In Dr. Peng’s experience, parents often limit their conversations about sex to addressing wet dreams for teenage boys and menses for teenage girls but talking about sex is so much more than that. She says parents must also talk to their children about what to do when they are attracted to a member of the opposite sex and how to interact with each other respectfully and safely. “Parents must help their teenagers and young adult children to figure out what they can do if the attraction is strong, how to be safe and how to recognise any danger signs that the attraction is getting out of control,” she adds.
With the overwhelming influence of mass media, the Internet and social networks these days, parents are concerned that when it comes to sex education and children today, it’s a case of too much, too soon. Fortunately, attitudes about sex discussions between parents and their children are beginning to shift and parents are now more willing to speak openly to their children to help them become sexually responsible adults. According to Dr. Peng, “When we give our children the broader picture by talking to them about how to safely and respectfully interact with members of the opposite sex, our kids will not have too much curiosity about each other and they are guided to not only keep themselves safe but also to keep other parties at a safe distance.”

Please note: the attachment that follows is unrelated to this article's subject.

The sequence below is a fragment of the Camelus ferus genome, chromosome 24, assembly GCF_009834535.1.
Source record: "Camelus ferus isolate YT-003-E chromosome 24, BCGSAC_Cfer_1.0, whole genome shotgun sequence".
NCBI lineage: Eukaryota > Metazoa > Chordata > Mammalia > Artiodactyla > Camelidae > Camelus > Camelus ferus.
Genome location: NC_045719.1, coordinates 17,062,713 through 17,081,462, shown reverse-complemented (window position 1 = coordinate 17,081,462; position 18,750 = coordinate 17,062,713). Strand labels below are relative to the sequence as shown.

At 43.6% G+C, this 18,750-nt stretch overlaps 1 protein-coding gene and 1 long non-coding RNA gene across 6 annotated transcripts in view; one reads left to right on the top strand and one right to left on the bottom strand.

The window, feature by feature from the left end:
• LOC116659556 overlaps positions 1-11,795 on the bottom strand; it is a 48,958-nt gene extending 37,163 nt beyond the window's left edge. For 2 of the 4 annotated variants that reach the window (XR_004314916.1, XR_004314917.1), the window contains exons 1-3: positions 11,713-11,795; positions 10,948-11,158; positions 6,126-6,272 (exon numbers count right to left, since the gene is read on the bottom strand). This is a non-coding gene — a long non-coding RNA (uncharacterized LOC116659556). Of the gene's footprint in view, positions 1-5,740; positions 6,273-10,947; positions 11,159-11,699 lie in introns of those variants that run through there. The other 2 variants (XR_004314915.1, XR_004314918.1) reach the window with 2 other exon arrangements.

Being in tune with your child
In speaking to their children about sex, most parents wonder, “Do I have to adopt a different approach when speaking about sex to boys and girls?” While Dr. Peng recommends always communicating about reproductive health and information in a factual manner to both boys and girls, she advises parents to handle the situation based on their ongoing and past relationships with their kids. This is because, children will learn to live their lives based on the information parents provide them, which is very personal, differs among individuals and is not specific to the two genders.
The most crucial piece of advice that Dr. Peng has for all parents out there who would like to speak to their kids about sex is to establish a good communicating relationship with children, at the youngest age possible. She also says that it is crucial not to be judgmental. “Instead, always listen and try to understand where your child is coming from.” If you have concerns for your child, she adds, ask them with honesty and curiosity rather than with criticism.
No short cuts
Something parents should not do, however, is to take short cuts in providing explanations to their kids. “If you’re not sure of the answers to their questions, do your research and look up your references first. If you can, do this together with your child,” advises Dr. Peng. The trick, she says, is to always stay factual and avoid self-righteousness. If you follow this simple rule children will be more comfortable reaching out to their parents if they’re confused or unsure and less likely to experiment or to start risky relationships without their parents’ knowledge.
The topic of the birds and the bees has always been daunting to even the most well prepared parents and there simply aren’t any standard instructions on how parents should approach it with their children. In addition, there are no specific guidelines for the perfect age to start addressing the issue.
The most effective thing that parents can do is to take the matter into their own hands and work with their own instinctive understanding of each child’s character and personality. As lifelong guides and protectors, it is up to parents to equip their children with the knowledge that will allow kids to understand their sexuality and to live responsibly and with clarity.